and a bit more on it. i might be tempted by a 1:1! From Creamer's Mining Weekly News Today Hostile bid 'severely undervalues us' - Adastra ------------------------------------------------------------------------------- Exploration firm Adastra has claimed that First Quantum's hostile bid for it has severely undervalued the firm and that the share ratio should not be 1:17,5, but rather 1:1. CEO Tim Read on Wednesday claimed that the firm would be contributing 45% of recoverable copper-equivalent resources and on an all-equal basis; its contribution to the combined group would be 55% by 2009. Read was addressing delegates at the 2006 Mining Indaba in Cape Town where global miners are assembled to attend the three-day conference. At First Quantum's stand in the exhibition area, all executives remained tight-lipped about Adastra's presentation and would not comment. This was despite Read's quips that the executives should occupy the front row to "have a clear view of the numbers I am putting up". He said that Adastra would be contributing 21% of copper-equivalent production by 2009, not the seven per cent First Quantum claims. In a month, Adastra is due to release its definitive feasibility study into the Kolwezi tailings project, the jewel in its crown and the reason that First Quantum aims to take over the firm. The study will indicate that 97% or resources can be converted into reserves, argues Read. He also pointed out that firms with projects at this stage saw their share price increase by 98% in a short period of time and that the average premium paid for such shares was 50%, not the six per cent premium offered. Some 51% of the firm's shareholders, which include Merrill Lynch and its founder, have indicated that they will not be supporting the bid. First Quantum's hostile takeover bid was first announced by the firm on January 18, at which point it offered $2,23 a share. This, it said in a statement, was a premium of about 24% at the time. Chairperson Philip Pascal had previously indicated that the offer, which was announced formally on February 2, was at a fair price and offered value to Adastra shareholders. The project, in the Democratic Republic of Congo, has resources of 112-million tons and is expected to benefit the impoverished community, which has a 90% unemployment rate. Finance has been received from the Royal Bank of Scotland to the tune of $75-million, while South Africa's Industrial Development Corporation and Investec have committed $120-million to the project. Already Murray & Roberts Cementation and GRD Minproc have completed the plant design and the firm has indicated it will be making use of a hydraulic mining method. Total capital expenditure is expected to come in at $350-million. Throughput is at 2,3-million tons a year and the mine will produce 33 t to 200 t a year of copper and 5 900 t a year of cobalt. Negotiations are under way to pre sell 50% of the cobalt. South Africa's Industrial Development Corporation and the World Bank's International Finance Corporation will hold equity in the project, leaving Adastra with a majority holding. It is due to start the due-diligence work after the release of the feasibility study.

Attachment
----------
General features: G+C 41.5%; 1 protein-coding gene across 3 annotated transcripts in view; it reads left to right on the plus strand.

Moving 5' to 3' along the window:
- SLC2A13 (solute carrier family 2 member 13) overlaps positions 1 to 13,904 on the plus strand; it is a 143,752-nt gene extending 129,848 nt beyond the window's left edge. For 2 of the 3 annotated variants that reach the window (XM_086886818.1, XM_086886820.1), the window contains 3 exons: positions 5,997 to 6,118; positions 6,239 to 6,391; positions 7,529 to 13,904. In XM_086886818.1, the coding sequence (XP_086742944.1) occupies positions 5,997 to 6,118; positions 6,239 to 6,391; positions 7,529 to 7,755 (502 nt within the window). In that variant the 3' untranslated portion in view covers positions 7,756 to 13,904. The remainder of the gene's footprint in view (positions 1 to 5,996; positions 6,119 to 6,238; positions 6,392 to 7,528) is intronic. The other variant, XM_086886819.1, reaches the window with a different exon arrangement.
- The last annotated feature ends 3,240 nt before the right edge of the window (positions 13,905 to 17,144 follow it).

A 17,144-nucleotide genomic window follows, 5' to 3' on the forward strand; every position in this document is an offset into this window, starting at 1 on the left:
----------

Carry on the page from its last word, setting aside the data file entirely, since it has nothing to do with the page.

rambutan2
09/2/2006
23:31
ram, that's a great read ! "He started off by inviting any people from First Quantum to move up to the front row so that they could be sure of seeing the figures he was going to display"
gardenboy
09/2/2006
10:40
good stuff... http://www.minesite.com/storyFull5.php?storySeq=3302
rambutan2
08/2/2006
11:36
ball is back in FQM's court. I would expect a second offer at a better price. No doubt FQM are working overtime to suss out what price would be acceptable to major stakeholders in AAA
ianwc
08/2/2006
10:48
RNS item out - presentation in South Africa. It mentions definitive feasibility study out soon: "early March 2006" It mentions project financing: 50% in progress and expressions of interest to finance another 150 million USD. Looks good. I suppose I'd like a few definitions of things like the "export credit tranche" of the debt, the "senior debt" and "senior subordinated debt."
arf dysg